Ugly Faye’s Orbs- a Flash Fiction Challenge

Thanks to Manon Eileen for this flash fiction writing challenge!


“Look- they’re orbs! Can you see them? Up in the sky! Look!” Faye runs ahead of the class, pointing at the sky. The students laugh.

“Don’t run ahead, Faye, stay with the class,” the teacher calls out.

Faye stops and waits. She squints at the orbs hovering and darting in the distance. Every few seconds, an orb slowly lowers to the lake surface, then shoots skyward again. Faye smiles.

“You really are stupid, you know that?” Chuck says as he passes.

Faye stands still and keeps her eyes on the orbs, slowly counting them.

“Everybody here?” the teacher calls from the shore.

“Everybody except Faye, of course,” Chuck answers. “She’s holding up the class- again.”

“Hurry up, Faye!” the teacher calls.

Faye shuffles up to the group.

“Now some people claim they’ve seen circles of light over the lake,” the teacher says. “Some say these orbs are UFOs. And there’s a PBS show on tonight that talks about UFOs. You might want to watch that.”

Fays stands outside the group and smiles.

“Everybody have a seat at the picnic tables. It’s pop quiz time.”

The class groans.

“Now come on, at least you get to be outside today. And I made this quiz super easy.”

Faye sits at a table, and the other students get up and sit at another.

The teacher passes out the quizzes. “You have ten minutes. Then it’s back on the bus.”

Faye looks down at her quiz. ‘Slavery in the Antebellum South.’ She looks out over the lake. The orbs are still there. But now there are other orbs- green and blue and silver ones. She gazes at the lake orbs . .

Maybe they’re alive . . Or maybe they’re magic . . I wonder if I could touch one. I bet if I touched one, I would-”

“Faye . . Faye . . ” the teacher says loudly.

 The class snickers.

“Time’s up. Are you done?”

“Um. No.”

“Well, time’s up anyway. Okay class, let’s get on the bus!”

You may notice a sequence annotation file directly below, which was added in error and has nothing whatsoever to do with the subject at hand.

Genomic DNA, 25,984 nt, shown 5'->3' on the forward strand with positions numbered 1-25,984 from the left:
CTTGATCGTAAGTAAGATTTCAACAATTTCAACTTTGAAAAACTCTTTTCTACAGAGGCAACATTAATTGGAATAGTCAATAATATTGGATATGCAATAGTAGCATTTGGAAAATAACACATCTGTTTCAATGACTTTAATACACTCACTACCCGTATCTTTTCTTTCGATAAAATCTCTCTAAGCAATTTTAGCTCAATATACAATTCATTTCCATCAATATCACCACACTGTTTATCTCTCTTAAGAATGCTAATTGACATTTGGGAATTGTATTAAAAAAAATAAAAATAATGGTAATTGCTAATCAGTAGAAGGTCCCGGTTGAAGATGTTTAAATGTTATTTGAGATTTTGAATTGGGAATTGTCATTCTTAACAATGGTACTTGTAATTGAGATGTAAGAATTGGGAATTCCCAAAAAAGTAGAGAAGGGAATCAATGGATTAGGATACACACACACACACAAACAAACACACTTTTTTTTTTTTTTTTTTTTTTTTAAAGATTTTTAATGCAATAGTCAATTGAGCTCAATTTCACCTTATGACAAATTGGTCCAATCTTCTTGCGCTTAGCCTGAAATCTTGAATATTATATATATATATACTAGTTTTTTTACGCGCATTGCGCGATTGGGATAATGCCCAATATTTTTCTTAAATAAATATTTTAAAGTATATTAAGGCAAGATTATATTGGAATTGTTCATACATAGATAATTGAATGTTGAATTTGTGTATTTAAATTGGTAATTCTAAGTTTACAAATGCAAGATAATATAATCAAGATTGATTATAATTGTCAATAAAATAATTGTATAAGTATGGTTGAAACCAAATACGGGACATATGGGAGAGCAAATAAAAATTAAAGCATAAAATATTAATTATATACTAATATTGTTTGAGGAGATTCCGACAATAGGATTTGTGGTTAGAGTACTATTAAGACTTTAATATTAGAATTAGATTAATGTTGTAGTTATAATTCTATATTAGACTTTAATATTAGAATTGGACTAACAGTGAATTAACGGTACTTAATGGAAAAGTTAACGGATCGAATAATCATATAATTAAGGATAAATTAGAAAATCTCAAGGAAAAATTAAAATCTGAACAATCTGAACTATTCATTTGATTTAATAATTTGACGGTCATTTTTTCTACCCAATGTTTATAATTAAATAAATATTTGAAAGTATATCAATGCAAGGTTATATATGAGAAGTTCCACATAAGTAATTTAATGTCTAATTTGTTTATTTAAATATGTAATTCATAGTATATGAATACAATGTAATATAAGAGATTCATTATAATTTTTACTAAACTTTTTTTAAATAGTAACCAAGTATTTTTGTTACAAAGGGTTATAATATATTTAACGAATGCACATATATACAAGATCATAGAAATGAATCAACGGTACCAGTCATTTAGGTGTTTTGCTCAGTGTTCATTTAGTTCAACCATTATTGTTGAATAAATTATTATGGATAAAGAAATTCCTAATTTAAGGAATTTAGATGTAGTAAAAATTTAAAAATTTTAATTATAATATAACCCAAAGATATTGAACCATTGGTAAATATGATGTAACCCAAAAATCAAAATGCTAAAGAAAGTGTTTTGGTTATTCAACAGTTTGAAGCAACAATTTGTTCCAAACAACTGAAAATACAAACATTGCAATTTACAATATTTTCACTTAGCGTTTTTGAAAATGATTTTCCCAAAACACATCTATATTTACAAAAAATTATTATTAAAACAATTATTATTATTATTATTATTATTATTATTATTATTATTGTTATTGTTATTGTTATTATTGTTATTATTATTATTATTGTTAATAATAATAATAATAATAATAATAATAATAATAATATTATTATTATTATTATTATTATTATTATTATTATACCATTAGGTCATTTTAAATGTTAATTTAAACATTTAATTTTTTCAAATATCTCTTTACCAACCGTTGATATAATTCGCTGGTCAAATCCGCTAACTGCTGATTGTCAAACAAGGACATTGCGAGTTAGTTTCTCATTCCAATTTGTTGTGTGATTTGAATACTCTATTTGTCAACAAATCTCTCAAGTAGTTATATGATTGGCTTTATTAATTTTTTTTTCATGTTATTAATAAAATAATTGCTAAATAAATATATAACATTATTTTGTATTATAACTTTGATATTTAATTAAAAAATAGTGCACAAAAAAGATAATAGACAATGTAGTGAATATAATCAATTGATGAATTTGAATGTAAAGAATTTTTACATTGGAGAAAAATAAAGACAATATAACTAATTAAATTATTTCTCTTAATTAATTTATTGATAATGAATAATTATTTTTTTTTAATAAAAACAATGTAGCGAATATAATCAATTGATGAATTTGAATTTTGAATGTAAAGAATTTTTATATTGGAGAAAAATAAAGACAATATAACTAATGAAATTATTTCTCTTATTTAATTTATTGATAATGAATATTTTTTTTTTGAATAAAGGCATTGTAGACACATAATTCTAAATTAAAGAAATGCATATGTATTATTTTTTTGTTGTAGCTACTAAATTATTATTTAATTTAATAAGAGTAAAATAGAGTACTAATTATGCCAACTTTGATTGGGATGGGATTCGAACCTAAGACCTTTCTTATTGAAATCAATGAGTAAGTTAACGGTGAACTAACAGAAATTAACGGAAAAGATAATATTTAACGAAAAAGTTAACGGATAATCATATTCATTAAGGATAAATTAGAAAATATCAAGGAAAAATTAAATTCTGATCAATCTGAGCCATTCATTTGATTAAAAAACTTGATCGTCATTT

She hands her blank quiz to the teacher.


“Freckle-face Faye.”

“Fatty-fat Faye.”

“Freak Faye.”

“Get another F, Faye?”

She weaves through the crowd of students, arms crossed over her chest and eyes on the floor. In her classroom, she takes her seat. Yesterday’s quizzes are graded and stacked on the teacher’s desk. The teacher is still smoking the teacher’s lounge- again.

“Who all here thinks Faye is dumber than a pack of gum?” Chuck calls from the back of the class.

The class laughs.

‘Dumber’ and ‘gum’ don’t rhyme.

“Dumb and ugly. She looks like she’s been chewed up and spit out.”

“I wouldn’t want her in my mouth- I think I’m gonna throw up just thinkin’ about it!”

“I’m gonna throw up just lookin’ at her!”

“Me too, I’m gonna spew . . ”

Then do it.

Gagging and retching noises, then more laughter.

Chuck gets out of his seat, walks to the teacher’s desk, and flips through the stack of quizzes. He finds Faye’s- an F. He stabs it with his pencil and lifts it up in front of the class.

“Lookie here. Another F for Faye.”

He carries the quiz with his pencil and strolls to Faye’s desk.

“Ugly Faye couldn’t even answer the questions. Couldn’t even guess. How stupid is that?”

A couple students giggle.